Harvey Mackay Academy's Blog

Pioneer baseball analyst Bill James and researchers for Stats, Inc., determined the phenomenon of clutch hitters is simply a myth. They noted that what a hitter does in most clutch situations is pretty much what he does the rest of the time.

Sure enough, baseball statistics reveal that top hitters average a 13-point drop in their overall batting average when the game is close in the late innings.

This is no different from what happens in every aspect of daily life. When things are tough, the person who comes through is generally the same person who consistently comes through day in and day out, when things aren’t so tough. These are people who deliver under pressure, rise to the occasion, step up when it matters most, perform in critical situations, prove reliable in a pinch, hold fast in a crisis, stand tall in the face of adversity, shine in high-stakes moments and exhibit grace under pressure.

Coming through in the clutch is all about preparation from practicing excellence every day, focus and the ability to perform under pressure. If you do that consistently you will have a far greater likelihood of coming through in the clutch.

Let me share a personal story to illustrate this point. At age 26, I walked into the General Mills boardroom to compete against four other competitors for their envelope business. I knew what I wanted to say, but I became a bit flustered. I hadn’t prepared myself to perform under that kind of pressure. From that experience, I learned valuable lessons about coming through when it counts.

The great inventor Thomas Edison said, “Good fortune is what happens when opportunity meets with preparation.”

Preparation is the key. A person who is prepared has won half the battle. You must know your material, anticipate questions and rehearse under pressure. Be so familiar with your subject that you can focus on delivery rather than content. Prepare for potential questions or objections so you can handle them smoothly. Practice your presentation or performance in conditions that simulate the real event as closely as possible.

Confucius said, “In all things, success depends upon previous preparation, and without such preparation, there is such to be failure.”

More recently, Robert Schuller, the American Christian televangelist, pastor and motivational speaker, said, “Spectacular achievement is always preceded by unspectacular preparation.”

Focusing on the moment is all about staying present. How many times have you heard an athlete talk about focus? It is a topic I also hear about frequently in business. The most common complaints? Too many irons in the fire. Too many projects spinning at one time. Too many interruptions. Too many phone calls. Too many emails. Too many things to do. Too little time. The person who is everywhere is nowhere.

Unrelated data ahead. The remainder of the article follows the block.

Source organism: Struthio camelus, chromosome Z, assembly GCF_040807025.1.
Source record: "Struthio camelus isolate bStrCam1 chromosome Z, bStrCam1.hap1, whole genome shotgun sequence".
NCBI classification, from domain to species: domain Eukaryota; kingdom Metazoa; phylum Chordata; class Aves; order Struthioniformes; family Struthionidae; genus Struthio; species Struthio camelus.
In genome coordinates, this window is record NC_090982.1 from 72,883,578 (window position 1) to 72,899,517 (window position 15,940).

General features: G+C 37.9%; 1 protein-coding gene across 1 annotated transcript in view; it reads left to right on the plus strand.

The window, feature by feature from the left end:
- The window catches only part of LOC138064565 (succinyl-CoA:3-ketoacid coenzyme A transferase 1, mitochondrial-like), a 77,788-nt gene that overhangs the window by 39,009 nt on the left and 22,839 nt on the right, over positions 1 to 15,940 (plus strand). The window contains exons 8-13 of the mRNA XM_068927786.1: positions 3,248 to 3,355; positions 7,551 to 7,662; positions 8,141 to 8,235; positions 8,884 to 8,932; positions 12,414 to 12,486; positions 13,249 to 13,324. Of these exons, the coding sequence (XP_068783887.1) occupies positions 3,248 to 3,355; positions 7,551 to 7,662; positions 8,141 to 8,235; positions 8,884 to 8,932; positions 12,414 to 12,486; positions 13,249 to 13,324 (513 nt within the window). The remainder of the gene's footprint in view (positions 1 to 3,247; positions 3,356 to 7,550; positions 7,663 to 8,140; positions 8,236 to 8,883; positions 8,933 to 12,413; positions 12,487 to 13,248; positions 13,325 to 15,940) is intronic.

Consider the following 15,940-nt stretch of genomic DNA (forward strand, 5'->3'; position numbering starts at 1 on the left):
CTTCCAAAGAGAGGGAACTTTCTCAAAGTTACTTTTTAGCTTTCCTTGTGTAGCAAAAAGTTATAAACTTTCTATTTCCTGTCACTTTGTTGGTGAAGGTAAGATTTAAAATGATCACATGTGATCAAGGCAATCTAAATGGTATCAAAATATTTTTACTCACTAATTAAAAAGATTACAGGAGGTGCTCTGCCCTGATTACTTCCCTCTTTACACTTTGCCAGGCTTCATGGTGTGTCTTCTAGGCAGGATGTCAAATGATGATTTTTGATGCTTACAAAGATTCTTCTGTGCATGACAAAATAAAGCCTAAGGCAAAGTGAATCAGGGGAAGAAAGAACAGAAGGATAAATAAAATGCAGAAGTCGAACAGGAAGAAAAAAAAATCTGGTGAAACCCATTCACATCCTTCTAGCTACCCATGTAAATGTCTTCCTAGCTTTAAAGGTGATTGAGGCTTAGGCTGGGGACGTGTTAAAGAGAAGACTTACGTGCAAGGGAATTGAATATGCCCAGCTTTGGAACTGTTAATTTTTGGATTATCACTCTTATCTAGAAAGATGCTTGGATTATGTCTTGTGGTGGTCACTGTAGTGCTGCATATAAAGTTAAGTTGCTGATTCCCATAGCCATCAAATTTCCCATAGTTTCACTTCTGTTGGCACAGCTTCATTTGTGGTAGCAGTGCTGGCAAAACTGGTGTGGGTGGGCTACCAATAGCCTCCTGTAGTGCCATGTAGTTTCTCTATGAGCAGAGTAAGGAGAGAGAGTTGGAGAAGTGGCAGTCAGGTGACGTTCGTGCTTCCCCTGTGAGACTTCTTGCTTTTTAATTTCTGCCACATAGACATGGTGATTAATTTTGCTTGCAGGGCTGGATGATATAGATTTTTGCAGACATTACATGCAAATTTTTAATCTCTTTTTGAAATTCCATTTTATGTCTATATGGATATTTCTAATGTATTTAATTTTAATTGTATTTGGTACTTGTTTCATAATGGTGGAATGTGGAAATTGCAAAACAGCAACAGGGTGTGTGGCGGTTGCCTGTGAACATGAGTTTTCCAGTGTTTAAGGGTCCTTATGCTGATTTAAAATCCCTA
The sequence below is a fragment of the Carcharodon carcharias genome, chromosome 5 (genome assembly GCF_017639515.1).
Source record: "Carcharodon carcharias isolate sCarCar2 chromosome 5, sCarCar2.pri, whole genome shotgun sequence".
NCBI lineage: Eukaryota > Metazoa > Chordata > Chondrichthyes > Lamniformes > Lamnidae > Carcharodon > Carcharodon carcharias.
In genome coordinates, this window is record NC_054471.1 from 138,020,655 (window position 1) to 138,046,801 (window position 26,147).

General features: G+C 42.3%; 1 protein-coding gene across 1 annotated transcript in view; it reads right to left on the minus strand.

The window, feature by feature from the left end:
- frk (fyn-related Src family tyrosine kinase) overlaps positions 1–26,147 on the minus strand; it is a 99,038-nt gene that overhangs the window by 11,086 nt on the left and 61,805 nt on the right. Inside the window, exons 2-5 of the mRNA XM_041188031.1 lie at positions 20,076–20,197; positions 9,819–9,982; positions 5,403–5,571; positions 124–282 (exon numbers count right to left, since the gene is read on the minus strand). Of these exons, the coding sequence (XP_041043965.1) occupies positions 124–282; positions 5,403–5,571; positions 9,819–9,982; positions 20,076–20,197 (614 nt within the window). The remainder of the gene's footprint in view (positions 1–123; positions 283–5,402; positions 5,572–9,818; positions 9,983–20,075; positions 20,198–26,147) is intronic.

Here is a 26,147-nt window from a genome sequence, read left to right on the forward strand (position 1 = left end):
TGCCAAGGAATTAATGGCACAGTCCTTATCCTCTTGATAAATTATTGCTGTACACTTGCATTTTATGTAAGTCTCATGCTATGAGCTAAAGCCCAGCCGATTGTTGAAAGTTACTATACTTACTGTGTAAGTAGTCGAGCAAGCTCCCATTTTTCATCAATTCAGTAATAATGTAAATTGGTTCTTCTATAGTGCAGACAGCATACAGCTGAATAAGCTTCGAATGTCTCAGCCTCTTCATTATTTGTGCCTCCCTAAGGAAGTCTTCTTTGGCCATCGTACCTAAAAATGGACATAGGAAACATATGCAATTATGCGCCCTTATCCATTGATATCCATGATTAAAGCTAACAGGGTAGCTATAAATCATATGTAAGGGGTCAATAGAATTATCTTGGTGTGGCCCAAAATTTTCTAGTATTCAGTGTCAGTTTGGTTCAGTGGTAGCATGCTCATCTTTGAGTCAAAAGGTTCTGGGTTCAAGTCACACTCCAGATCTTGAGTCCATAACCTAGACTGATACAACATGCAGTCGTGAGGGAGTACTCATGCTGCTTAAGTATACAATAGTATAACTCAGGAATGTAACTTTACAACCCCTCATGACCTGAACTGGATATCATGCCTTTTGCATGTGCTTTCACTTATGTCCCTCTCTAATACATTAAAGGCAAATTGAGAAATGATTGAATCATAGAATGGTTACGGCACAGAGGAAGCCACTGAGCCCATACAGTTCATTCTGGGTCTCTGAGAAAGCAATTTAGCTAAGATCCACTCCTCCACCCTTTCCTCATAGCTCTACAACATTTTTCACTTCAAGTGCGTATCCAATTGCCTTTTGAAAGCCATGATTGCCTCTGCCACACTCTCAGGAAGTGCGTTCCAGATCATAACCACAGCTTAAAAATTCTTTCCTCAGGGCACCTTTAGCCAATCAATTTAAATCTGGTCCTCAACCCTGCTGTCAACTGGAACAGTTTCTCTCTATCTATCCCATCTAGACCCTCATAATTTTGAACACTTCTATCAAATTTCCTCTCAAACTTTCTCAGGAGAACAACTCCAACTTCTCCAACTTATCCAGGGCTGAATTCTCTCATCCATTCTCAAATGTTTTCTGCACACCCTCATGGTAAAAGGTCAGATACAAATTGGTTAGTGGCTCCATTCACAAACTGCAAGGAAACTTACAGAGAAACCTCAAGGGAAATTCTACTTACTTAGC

Control your breathing and visualize success. Use deep breaths to maintain calm and keep your nerves in check. Picture yourself succeeding in your endeavor to build confidence.

Embrace the pressure with a positive mindset. Remind yourself that pressure is a privilege and an opportunity to showcase your abilities. There will be setbacks but use these past experiences where you didn’t come through to reform your approach and improve. Trust in the skills and experience that have gotten you to this point.

Remember that everyone experiences moments of doubt and anxiety when the pressure is on. The key is to channel that energy into a focused performance. And if you find yourself struggling, don’t hesitate to reach out to trusted colleagues for advice. Keep your ego in check and be open to constructive feedback.

Muhammad Ali said, “I hated every minute of the training, but I told myself, ‘Don’t quit. Suffer now and live the rest of your life as a champion.’”

The late legendary college basketball coach Bobby Knight was a strong believer in preparation. When he led the undefeated Indiana Hoosiers to the 1976 NCAA championship, Knight was interviewed on the television show “60 Minutes.” The commentator asked him, “Why are your teams always so successful? Is it the will to succeed?”

“The will to succeed is important,” replied Knight, “but I’ll tell you what’s more important – it’s the will to prepare. It’s the will to go out there every day, training and building those muscles and sharpening those skills.”

As I so often remind you, Prepare to Win. Then you will always be the clutch player that saves the day.

Mackay’s Moral: When the game is on the line, the best players want the ball.

About the Author

Seven-time, New York Times best-selling author of "Swim With The Sharks Without Being Eaten Alive," with two books among the top 15 inspirational business books of all time, according to the New York Times. He is one of America’s most popular and entertaining business speakers, and currently serves as Chairman at the MackayMitchell Envelope Company, one of the nation’s major envelope manufacturers, producing 25 million envelopes a day.